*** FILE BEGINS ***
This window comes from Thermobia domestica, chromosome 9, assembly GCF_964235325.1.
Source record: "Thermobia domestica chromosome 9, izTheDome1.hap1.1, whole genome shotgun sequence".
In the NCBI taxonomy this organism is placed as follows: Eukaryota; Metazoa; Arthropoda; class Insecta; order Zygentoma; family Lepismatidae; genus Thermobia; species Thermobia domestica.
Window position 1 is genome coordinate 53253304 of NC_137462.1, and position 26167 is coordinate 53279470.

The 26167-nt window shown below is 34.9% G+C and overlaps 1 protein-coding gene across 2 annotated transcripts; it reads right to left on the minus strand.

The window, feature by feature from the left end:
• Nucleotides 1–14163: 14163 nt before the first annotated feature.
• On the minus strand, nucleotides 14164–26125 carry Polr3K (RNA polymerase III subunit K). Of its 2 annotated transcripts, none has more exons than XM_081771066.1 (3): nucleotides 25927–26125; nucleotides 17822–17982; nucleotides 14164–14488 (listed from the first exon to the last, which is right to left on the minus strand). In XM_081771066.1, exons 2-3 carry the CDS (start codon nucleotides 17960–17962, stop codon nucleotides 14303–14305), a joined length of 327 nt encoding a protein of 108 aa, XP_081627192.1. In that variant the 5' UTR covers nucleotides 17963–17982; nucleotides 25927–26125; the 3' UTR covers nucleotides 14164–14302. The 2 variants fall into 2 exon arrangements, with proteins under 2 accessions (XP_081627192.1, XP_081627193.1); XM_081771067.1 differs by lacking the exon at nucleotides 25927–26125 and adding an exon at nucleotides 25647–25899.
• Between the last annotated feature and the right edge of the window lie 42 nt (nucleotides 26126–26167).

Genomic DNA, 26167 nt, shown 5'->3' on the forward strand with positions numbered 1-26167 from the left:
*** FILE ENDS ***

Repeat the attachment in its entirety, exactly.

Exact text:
This window comes from Thermobia domestica, chromosome 9, assembly GCF_964235325.1.
Source record: "Thermobia domestica chromosome 9, izTheDome1.hap1.1, whole genome shotgun sequence".
In the NCBI taxonomy this organism is placed as follows: Eukaryota; Metazoa; Arthropoda; class Insecta; order Zygentoma; family Lepismatidae; genus Thermobia; species Thermobia domestica.
Window position 1 is genome coordinate 53253304 of NC_137462.1, and position 26167 is coordinate 53279470.

The 26167-nt window shown below is 34.9% G+C and overlaps 1 protein-coding gene across 2 annotated transcripts; it reads right to left on the minus strand.

The window, feature by feature from the left end:
• Nucleotides 1–14163: 14163 nt before the first annotated feature.
• On the minus strand, nucleotides 14164–26125 carry Polr3K (RNA polymerase III subunit K). Of its 2 annotated transcripts, none has more exons than XM_081771066.1 (3): nucleotides 25927–26125; nucleotides 17822–17982; nucleotides 14164–14488 (listed from the first exon to the last, which is right to left on the minus strand). In XM_081771066.1, exons 2-3 carry the CDS (start codon nucleotides 17960–17962, stop codon nucleotides 14303–14305), a joined length of 327 nt encoding a protein of 108 aa, XP_081627192.1. In that variant the 5' UTR covers nucleotides 17963–17982; nucleotides 25927–26125; the 3' UTR covers nucleotides 14164–14302. The 2 variants fall into 2 exon arrangements, with proteins under 2 accessions (XP_081627192.1, XP_081627193.1); XM_081771067.1 differs by lacking the exon at nucleotides 25927–26125 and adding an exon at nucleotides 25647–25899.
• Between the last annotated feature and the right edge of the window lie 42 nt (nucleotides 26126–26167).

Genomic DNA, 26167 nt, shown 5'->3' on the forward strand with positions numbered 1-26167 from the left: